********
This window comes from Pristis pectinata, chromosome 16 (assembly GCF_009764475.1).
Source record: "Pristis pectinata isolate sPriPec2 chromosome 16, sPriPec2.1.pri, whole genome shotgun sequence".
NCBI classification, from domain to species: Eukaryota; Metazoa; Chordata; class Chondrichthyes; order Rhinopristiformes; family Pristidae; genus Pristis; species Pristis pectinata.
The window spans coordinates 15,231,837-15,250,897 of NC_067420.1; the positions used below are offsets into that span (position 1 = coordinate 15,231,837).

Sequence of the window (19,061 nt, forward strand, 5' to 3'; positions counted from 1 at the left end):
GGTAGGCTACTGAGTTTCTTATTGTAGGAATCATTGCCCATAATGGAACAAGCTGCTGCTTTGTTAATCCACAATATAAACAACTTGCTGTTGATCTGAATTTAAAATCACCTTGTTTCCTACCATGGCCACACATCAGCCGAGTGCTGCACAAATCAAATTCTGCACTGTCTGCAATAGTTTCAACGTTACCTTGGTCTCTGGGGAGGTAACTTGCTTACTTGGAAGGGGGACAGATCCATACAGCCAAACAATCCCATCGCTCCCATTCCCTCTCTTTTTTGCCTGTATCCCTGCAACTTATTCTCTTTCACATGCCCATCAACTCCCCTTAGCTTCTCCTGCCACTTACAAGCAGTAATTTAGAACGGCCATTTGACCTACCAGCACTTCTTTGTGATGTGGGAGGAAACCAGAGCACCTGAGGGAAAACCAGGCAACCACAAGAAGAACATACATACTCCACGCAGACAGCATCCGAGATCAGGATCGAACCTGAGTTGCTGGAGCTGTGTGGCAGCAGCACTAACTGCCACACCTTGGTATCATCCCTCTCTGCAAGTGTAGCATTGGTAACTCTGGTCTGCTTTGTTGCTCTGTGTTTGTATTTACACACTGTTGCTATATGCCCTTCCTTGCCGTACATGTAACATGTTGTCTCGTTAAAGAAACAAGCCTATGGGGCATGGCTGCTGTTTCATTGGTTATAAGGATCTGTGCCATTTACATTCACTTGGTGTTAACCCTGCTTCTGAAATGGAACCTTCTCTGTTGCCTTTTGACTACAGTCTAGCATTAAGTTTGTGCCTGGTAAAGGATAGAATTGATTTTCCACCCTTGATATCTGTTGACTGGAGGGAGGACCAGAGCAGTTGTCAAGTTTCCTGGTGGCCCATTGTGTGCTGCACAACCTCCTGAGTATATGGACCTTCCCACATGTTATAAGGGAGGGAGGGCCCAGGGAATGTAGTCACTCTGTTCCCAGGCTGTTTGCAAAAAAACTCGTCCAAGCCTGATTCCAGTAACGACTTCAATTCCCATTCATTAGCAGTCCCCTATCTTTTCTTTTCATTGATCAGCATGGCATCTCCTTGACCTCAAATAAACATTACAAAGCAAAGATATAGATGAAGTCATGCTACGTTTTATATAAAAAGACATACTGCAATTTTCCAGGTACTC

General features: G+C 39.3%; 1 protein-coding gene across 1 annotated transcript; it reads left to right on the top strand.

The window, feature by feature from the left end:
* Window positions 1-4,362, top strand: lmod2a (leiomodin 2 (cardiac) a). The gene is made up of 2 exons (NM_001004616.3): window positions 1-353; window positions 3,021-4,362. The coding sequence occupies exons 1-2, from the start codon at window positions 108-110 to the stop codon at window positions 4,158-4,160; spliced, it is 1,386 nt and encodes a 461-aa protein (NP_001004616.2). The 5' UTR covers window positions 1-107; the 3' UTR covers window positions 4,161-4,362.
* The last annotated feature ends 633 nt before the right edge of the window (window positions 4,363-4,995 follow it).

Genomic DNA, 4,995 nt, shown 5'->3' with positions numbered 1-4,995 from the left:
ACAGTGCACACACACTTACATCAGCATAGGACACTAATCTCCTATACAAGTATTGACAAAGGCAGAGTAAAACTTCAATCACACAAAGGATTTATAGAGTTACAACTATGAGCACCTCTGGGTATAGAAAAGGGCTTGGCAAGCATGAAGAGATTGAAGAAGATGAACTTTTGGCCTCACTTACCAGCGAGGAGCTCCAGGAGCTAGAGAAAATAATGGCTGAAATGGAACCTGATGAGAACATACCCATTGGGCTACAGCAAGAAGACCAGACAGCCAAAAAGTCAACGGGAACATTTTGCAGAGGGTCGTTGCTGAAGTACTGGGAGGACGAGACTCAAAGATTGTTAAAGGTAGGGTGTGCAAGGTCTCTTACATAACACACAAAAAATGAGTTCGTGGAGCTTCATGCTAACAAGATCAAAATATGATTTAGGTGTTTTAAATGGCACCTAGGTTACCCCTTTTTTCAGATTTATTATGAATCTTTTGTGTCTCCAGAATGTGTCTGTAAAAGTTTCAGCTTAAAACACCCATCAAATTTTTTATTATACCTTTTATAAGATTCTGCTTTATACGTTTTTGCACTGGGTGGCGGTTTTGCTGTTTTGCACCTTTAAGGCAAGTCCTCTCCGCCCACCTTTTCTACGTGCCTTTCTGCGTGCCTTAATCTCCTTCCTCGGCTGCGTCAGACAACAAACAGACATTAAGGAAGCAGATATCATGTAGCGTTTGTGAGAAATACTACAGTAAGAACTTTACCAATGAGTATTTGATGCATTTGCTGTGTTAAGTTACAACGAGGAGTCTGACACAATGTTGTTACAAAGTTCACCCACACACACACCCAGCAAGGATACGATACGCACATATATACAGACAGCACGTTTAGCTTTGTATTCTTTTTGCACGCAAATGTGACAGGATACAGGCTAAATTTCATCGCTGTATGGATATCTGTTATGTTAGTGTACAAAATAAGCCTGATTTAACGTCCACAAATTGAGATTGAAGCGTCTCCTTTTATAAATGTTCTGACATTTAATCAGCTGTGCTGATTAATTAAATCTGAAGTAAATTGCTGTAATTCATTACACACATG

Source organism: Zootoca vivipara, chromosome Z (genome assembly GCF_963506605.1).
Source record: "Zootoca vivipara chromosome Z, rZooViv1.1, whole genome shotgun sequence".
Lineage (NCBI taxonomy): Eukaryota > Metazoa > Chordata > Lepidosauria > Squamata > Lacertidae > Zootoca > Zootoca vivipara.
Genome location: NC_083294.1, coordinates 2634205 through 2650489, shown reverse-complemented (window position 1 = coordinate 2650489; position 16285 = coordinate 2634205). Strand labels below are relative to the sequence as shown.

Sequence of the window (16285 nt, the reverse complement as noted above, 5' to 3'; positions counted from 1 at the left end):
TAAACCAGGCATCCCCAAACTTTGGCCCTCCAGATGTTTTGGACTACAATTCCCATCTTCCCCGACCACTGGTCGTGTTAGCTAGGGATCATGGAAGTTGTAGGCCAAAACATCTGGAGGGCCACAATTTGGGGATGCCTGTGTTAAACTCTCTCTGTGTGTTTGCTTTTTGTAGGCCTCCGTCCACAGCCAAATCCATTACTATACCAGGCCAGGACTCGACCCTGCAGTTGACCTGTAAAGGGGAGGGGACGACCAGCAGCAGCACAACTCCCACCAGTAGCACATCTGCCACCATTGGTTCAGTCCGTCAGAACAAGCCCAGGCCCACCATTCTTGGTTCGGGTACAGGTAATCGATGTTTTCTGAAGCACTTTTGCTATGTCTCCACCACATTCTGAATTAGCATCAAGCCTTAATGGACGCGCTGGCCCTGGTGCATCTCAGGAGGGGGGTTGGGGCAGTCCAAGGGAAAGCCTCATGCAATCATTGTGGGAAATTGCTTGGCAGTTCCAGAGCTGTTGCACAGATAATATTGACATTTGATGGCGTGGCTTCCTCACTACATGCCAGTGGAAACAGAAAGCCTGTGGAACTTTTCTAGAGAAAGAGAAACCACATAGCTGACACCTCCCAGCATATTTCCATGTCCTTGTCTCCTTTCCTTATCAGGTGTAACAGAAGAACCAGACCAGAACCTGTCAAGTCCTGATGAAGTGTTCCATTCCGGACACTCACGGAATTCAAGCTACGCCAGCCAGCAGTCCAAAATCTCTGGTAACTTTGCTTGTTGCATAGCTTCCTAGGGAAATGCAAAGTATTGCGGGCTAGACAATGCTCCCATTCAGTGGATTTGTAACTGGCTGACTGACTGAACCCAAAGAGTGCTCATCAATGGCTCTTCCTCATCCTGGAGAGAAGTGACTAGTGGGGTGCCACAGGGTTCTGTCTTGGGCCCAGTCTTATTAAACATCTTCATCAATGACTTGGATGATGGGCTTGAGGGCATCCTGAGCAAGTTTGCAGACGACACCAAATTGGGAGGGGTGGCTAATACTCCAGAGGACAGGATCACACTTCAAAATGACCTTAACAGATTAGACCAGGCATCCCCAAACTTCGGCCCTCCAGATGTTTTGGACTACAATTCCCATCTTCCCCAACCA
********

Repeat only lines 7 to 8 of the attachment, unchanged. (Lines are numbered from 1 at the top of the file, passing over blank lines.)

General features: G+C 39.3%; 1 protein-coding gene across 1 annotated transcript; it reads left to right on the top strand.

The window, feature by feature from the left end: